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Embedding Social Norms for Effective Anti-Corruption Interventions

By Ben Cislaghi

In this post Ben Cislaghi discusses two points for thinking about norms and corruption: first, social norms are not an on/off switch and can vary widely in strength; and second, regardless of their strength, it is still important to include them in a programmatic strategy. With this in mind, he presents a dynamic framework to make sense of similar factors.

Social norms, the unwritten rules of behaviors shared by members of a given group or society, can contribute to corruption. Many studies exist showing the importance of changing norms to reduce corruption rates. With this post, I want to draw your attention to two points that might contribute to your thinking about norms and corruption. The first is that social norms are not an on/off switch: their strength varies as the characteristics of the practice the influence varies. Yet, it’s important to include them in a programmatic strategy even when their influence is weak. The second (and related) point is that effective change in a practice requires, sure, addressing the norms that sustain it; but that interventions should address the various material, institutional, individual and social factors that intersect (and possibly justify) the norm. In this post, I present a dynamic framework to make sense of similar factors.

If you haven’t heard about social norms before

Most readers of this blog are probably already accustomed to standard definitions of social norms: the informal, mostly unwritten, rules of obligatory, appropriate and acceptable behavior shared by people within a given group or society. If you are one of those readers, feel free to skip this section, that is mostly a refresher of social norms theory.

Social norms obviously vary by context; what’s expected of a well-behaved person might not necessarily be the same in Italy, Japan, and the United States. Norms in the US exist that you should tip the waiting staff at the restaurant, but that is considered profoundly offensive in Japan.

Norms can sometimes act as a break to positive change. Even though members of the group might personally not want to comply with the norm, they might still comply, believing that’s what everyone expects of them. If nobody ever breaks them (or only if few do) norms (including harmful norms) sustain themselves overtime – even when most members of the group where the harmful norm is active don’t personally like it. History abounds of similar harmful norms that were abandoned when people realized that little support existed in their society for it: foot binding in China, dueling in the 19th century, or – as some argue – more recently female genital cutting in West Africa. This well-known phenomenon, when most people in a group don’t want to do something but they do it to please others, is known in the literature as “pluralistic ignorance.” Of course, this is just one of many ways in which norms and attitudes (“what people want to do”) can intersect. (see figure 1).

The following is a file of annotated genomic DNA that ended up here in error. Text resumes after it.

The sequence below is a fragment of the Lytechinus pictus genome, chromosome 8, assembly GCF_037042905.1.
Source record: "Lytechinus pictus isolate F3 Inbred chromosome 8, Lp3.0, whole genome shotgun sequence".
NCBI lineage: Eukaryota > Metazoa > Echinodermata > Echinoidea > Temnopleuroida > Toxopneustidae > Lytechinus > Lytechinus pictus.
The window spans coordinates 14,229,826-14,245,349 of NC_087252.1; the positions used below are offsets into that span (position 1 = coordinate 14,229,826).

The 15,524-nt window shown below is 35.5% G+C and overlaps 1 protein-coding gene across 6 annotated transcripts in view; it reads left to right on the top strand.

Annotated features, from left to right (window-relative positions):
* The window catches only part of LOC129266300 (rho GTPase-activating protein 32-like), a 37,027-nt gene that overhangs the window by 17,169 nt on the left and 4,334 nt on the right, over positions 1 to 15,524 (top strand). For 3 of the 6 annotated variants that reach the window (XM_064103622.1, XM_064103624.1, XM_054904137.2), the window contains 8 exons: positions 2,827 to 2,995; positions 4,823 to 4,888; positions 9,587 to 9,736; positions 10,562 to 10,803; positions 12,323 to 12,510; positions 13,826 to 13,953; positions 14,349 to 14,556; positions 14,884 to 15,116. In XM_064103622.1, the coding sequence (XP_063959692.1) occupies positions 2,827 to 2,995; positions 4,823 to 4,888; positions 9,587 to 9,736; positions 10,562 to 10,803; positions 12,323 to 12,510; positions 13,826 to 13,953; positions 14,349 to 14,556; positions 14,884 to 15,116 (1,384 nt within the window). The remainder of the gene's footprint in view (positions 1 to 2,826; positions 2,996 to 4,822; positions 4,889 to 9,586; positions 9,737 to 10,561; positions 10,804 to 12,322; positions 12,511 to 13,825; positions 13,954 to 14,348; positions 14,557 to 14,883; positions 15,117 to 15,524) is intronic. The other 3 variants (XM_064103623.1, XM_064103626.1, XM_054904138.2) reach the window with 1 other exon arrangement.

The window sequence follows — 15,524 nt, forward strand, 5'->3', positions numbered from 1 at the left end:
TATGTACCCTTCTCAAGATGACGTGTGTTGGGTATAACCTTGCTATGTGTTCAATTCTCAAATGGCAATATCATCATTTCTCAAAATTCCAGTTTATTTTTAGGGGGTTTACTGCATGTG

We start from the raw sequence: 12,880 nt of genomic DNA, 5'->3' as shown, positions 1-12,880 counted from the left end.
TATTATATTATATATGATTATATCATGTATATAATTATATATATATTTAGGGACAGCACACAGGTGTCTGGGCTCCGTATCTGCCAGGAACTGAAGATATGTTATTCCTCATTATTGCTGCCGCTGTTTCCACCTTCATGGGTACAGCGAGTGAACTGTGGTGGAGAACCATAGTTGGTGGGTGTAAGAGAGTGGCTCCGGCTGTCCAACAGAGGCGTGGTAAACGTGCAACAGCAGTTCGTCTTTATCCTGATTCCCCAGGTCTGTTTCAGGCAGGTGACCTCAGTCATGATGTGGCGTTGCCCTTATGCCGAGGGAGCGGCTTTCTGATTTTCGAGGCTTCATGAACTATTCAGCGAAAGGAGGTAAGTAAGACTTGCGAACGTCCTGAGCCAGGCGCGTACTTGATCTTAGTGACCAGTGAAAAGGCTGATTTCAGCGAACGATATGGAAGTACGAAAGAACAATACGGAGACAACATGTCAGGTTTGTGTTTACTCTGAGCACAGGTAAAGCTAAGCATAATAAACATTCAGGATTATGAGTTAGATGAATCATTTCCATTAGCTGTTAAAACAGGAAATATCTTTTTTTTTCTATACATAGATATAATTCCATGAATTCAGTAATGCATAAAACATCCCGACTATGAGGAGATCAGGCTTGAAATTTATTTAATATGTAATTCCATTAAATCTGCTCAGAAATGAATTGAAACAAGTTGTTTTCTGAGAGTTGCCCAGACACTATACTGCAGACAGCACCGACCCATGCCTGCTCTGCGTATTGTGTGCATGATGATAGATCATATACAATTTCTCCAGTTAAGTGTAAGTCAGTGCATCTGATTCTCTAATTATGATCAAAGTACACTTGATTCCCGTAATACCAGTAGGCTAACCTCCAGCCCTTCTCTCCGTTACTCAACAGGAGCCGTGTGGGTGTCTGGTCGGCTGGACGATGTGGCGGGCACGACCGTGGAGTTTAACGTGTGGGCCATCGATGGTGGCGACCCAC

Figure 1. Possible interactions between norms and attitudes (when the norm trumps the attitude).

The varying strength of social norms

In a paper by myself and Lori Heise, currently under review, we argued that the strength of the influence of social norms varies, falling on a spectrum. On the strongest end of the spectrum are norms that shape “obligatory” behavior. Vaccinating children, for instance, would fall under this category: not only do I need to vaccinate my children to achieve my own goals (preventing disease), but other people will also enforce it as my noncompliance can prevent them from achieving their goal (if too many people are left unvaccinated, vaccinations are useless).

On the stronger end are norms that shape appropriate behavior. Think, for instance, of an adolescent who wants to impress her school friends and picks up smoking to be accepted in their group. The adolescent needs others’ approval to achieve her goal, while others don’t need her to keep their status.

Slightly weaker influence is exerted by norms that shape beliefs of tolerated or acceptable behavior. As an example of such a norm, think of a man harassing a woman in the street, expecting little reaction from bystanders.

Finally, at their weakest point, normative beliefs can shape ideas of what is possible. A farmer knowing that everyone in her region is using a new type of rice might decide to adopt it, without telling anyone, just under the belief that’s what all other farmers are doing.